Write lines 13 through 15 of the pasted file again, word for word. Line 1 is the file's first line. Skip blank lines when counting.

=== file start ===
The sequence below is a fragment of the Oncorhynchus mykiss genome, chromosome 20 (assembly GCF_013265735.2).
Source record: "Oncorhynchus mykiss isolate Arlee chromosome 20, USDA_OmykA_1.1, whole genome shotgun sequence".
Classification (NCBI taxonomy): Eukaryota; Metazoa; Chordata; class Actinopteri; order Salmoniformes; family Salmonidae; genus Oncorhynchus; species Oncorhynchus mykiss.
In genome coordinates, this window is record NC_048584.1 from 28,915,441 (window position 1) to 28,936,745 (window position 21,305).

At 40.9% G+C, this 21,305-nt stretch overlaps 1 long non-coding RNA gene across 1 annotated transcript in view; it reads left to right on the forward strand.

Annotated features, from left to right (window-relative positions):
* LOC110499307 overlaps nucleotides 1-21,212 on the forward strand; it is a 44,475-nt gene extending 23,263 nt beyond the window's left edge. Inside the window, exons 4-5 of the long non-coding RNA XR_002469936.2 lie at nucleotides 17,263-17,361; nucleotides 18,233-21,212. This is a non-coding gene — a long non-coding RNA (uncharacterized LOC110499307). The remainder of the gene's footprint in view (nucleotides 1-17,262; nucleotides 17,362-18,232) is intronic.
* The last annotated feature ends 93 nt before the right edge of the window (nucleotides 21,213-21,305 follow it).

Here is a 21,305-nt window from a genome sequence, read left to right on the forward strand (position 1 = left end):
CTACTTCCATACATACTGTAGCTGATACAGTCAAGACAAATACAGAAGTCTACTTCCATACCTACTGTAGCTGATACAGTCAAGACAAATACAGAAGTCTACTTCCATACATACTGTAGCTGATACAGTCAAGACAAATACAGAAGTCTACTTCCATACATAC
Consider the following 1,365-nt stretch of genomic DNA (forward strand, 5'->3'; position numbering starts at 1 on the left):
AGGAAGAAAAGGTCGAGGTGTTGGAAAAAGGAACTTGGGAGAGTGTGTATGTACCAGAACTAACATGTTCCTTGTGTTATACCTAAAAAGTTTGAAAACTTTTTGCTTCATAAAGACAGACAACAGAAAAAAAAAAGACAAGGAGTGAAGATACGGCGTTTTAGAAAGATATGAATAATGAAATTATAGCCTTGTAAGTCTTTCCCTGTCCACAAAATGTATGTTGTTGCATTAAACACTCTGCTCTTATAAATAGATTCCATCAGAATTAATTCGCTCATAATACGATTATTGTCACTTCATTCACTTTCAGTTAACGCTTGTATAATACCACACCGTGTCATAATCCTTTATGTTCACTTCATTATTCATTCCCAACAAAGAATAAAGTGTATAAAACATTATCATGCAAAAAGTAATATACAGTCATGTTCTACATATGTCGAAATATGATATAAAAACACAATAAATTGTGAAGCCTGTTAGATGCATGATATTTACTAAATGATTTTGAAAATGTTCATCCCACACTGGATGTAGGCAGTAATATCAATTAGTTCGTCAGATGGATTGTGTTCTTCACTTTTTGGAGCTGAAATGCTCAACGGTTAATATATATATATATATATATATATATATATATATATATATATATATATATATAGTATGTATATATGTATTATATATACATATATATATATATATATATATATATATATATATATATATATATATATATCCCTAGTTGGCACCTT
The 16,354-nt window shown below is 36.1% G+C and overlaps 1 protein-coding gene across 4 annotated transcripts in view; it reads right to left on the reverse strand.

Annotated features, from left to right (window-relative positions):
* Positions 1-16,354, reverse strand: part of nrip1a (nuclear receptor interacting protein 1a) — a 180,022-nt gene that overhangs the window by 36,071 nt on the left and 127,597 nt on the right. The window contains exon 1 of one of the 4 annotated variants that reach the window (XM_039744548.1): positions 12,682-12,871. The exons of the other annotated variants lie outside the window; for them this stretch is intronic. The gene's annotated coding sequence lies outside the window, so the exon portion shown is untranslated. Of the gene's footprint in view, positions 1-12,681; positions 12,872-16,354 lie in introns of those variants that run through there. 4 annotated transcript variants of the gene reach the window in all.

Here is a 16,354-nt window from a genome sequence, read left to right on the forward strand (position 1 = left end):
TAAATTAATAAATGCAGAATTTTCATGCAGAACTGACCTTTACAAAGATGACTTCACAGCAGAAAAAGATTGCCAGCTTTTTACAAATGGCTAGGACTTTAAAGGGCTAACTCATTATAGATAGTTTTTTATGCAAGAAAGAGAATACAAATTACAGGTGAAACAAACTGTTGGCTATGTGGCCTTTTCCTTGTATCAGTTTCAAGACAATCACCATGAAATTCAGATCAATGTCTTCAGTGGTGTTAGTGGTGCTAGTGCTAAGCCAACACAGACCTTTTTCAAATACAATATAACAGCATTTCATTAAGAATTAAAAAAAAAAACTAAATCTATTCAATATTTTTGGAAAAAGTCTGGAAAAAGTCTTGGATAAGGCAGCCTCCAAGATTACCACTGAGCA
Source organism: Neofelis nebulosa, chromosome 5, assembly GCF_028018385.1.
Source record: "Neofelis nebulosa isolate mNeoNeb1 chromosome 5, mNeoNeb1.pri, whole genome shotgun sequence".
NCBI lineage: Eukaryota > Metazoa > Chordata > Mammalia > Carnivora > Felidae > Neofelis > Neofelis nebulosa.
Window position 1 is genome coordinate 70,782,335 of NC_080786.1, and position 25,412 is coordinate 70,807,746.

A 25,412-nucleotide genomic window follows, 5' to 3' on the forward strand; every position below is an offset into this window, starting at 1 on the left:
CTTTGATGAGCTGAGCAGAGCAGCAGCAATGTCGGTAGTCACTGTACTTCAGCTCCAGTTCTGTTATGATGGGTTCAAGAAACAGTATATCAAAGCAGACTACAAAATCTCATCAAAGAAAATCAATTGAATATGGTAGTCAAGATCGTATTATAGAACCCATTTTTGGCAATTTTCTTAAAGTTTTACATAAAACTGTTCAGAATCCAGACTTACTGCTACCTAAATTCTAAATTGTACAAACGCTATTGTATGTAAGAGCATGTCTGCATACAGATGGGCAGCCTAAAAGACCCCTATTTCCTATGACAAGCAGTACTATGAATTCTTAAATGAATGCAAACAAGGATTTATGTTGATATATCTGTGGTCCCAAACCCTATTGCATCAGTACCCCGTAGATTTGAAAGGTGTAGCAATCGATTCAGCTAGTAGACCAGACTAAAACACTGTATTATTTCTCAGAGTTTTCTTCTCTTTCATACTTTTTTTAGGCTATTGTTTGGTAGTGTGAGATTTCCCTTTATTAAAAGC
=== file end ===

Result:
The 16,354-nt window shown below is 36.1% G+C and overlaps 1 protein-coding gene across 4 annotated transcripts in view; it reads right to left on the reverse strand.

Annotated features, from left to right (window-relative positions):
* Positions 1-16,354, reverse strand: part of nrip1a (nuclear receptor interacting protein 1a) — a 180,022-nt gene that overhangs the window by 36,071 nt on the left and 127,597 nt on the right. The window contains exon 1 of one of the 4 annotated variants that reach the window (XM_039744548.1): positions 12,682-12,871. The exons of the other annotated variants lie outside the window; for them this stretch is intronic. The gene's annotated coding sequence lies outside the window, so the exon portion shown is untranslated. Of the gene's footprint in view, positions 1-12,681; positions 12,872-16,354 lie in introns of those variants that run through there. 4 annotated transcript variants of the gene reach the window in all.